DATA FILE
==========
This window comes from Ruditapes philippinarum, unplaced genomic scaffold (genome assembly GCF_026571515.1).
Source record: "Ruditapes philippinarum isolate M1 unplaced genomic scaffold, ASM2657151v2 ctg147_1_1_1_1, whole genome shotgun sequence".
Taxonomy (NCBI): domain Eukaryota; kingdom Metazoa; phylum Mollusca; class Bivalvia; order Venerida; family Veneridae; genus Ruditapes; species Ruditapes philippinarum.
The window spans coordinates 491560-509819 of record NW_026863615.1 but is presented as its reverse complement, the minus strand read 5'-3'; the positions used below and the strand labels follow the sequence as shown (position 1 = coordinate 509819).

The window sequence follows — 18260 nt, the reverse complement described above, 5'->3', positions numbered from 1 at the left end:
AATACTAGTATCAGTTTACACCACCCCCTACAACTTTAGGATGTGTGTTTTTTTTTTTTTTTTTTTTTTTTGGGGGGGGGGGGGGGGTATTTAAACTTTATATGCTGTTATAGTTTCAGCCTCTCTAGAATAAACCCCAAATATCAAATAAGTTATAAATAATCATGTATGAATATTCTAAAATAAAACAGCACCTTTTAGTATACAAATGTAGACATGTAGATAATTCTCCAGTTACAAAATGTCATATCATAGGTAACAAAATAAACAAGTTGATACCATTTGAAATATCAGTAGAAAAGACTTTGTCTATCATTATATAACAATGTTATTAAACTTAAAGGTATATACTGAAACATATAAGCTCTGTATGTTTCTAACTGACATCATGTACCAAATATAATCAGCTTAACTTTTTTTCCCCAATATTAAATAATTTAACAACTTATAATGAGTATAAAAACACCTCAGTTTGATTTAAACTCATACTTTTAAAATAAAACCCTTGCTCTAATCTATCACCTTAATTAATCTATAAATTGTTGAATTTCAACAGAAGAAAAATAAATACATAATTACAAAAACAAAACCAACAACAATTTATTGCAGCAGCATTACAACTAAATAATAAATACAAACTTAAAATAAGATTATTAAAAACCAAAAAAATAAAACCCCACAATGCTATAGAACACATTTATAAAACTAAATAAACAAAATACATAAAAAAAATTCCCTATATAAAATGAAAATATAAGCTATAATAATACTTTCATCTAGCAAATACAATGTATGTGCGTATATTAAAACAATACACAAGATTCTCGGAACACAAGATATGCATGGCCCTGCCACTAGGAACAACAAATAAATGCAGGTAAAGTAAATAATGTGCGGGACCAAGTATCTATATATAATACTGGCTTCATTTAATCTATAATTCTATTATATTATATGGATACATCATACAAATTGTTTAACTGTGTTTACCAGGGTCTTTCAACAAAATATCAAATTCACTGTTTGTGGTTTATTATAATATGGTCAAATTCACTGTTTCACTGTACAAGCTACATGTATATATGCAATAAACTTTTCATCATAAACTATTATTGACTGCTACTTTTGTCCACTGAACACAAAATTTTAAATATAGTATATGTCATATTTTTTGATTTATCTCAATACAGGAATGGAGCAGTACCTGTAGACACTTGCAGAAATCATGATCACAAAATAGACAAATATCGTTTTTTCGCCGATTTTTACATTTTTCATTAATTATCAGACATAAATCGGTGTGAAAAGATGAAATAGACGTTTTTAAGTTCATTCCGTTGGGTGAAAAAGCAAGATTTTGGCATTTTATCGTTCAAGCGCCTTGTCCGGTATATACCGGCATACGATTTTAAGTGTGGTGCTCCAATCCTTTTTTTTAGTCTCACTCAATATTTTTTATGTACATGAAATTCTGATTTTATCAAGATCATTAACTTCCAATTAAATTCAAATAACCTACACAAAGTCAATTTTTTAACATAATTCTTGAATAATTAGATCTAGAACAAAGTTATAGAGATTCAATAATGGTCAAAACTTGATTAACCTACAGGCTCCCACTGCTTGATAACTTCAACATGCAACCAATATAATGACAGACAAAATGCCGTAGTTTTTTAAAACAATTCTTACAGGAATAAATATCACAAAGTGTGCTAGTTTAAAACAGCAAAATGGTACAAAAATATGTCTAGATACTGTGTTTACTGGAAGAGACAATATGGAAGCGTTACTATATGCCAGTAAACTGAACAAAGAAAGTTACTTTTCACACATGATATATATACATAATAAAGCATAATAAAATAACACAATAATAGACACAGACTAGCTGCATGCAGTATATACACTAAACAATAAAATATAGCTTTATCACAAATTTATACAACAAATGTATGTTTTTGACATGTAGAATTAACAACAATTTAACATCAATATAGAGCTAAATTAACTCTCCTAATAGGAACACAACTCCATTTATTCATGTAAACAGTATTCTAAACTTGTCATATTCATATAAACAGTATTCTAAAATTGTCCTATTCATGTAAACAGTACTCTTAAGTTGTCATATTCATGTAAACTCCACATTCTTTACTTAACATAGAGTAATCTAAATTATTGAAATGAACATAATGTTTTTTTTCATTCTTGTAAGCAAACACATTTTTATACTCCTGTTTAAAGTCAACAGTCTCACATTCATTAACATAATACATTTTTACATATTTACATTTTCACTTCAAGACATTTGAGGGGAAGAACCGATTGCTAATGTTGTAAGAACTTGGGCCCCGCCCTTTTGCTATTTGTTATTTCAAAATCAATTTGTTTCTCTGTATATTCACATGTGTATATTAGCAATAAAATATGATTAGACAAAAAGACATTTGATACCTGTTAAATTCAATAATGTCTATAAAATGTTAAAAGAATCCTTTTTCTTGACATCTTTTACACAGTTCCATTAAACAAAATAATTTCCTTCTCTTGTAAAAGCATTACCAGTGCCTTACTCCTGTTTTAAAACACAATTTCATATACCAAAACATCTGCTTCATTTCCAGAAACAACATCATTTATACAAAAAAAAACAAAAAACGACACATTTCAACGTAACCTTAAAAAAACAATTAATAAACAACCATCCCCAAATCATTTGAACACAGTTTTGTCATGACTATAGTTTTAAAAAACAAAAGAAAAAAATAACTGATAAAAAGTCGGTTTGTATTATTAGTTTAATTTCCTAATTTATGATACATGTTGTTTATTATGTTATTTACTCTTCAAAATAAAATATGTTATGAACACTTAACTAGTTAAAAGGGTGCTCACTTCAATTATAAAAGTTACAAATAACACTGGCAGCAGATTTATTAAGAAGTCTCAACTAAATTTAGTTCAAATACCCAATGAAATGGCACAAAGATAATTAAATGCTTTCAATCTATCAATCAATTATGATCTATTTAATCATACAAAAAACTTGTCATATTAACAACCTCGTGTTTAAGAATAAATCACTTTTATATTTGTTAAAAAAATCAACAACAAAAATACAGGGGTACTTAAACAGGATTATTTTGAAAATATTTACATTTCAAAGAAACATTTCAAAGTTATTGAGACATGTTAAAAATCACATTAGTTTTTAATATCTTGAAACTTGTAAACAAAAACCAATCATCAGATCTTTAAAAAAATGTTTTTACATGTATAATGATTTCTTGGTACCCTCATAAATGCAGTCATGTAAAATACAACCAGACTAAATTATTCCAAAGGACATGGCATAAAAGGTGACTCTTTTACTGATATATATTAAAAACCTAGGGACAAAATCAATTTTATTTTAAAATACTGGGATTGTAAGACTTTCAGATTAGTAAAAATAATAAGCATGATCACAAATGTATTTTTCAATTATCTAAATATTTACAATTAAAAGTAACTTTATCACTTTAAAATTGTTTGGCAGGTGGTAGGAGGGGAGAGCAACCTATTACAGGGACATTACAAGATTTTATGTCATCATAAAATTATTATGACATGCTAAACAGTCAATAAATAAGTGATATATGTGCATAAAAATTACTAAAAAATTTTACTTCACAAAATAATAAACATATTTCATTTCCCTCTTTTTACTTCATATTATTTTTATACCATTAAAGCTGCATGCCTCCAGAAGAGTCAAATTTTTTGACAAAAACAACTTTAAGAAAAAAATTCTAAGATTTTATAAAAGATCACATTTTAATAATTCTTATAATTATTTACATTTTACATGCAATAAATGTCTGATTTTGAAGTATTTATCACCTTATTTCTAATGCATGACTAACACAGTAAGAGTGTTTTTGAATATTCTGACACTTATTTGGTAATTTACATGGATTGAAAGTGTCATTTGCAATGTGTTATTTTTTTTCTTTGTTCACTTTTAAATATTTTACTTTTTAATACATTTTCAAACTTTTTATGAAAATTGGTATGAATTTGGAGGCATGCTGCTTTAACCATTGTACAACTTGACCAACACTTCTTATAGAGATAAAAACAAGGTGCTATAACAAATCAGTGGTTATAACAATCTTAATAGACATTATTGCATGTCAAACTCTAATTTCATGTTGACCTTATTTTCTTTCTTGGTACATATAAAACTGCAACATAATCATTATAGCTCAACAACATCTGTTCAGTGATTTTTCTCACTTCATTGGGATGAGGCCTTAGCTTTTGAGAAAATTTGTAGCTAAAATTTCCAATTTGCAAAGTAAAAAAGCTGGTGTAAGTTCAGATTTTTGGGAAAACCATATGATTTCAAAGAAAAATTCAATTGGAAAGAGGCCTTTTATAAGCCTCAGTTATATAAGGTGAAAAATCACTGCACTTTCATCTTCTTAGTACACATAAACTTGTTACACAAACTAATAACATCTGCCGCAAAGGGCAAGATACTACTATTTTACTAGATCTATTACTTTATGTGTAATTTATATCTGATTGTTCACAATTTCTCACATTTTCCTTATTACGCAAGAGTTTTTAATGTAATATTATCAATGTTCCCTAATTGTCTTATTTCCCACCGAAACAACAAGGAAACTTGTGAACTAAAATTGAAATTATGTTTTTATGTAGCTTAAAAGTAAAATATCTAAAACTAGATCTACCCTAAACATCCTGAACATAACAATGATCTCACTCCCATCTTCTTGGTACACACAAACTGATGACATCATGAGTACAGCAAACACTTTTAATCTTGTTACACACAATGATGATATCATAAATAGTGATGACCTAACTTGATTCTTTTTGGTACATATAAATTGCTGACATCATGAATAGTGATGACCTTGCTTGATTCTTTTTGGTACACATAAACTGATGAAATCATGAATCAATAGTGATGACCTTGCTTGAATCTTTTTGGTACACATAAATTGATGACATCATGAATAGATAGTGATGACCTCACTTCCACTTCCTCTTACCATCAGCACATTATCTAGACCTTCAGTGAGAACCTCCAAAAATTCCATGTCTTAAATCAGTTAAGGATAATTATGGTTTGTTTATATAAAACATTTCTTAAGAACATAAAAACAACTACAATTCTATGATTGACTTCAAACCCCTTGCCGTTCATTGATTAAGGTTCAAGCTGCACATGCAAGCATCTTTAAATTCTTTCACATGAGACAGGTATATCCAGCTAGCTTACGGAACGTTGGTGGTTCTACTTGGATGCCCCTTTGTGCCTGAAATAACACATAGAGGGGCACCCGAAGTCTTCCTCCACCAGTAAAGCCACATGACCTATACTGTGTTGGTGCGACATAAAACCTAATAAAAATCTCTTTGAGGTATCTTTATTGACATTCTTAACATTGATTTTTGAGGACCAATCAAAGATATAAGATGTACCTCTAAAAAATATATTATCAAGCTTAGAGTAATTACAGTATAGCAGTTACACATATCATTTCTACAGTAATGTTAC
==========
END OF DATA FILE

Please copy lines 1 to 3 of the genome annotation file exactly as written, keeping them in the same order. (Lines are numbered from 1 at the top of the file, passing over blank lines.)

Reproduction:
This window comes from Ruditapes philippinarum, unplaced genomic scaffold (genome assembly GCF_026571515.1).
Source record: "Ruditapes philippinarum isolate M1 unplaced genomic scaffold, ASM2657151v2 ctg147_1_1_1_1, whole genome shotgun sequence".
Taxonomy (NCBI): domain Eukaryota; kingdom Metazoa; phylum Mollusca; class Bivalvia; order Venerida; family Veneridae; genus Ruditapes; species Ruditapes philippinarum.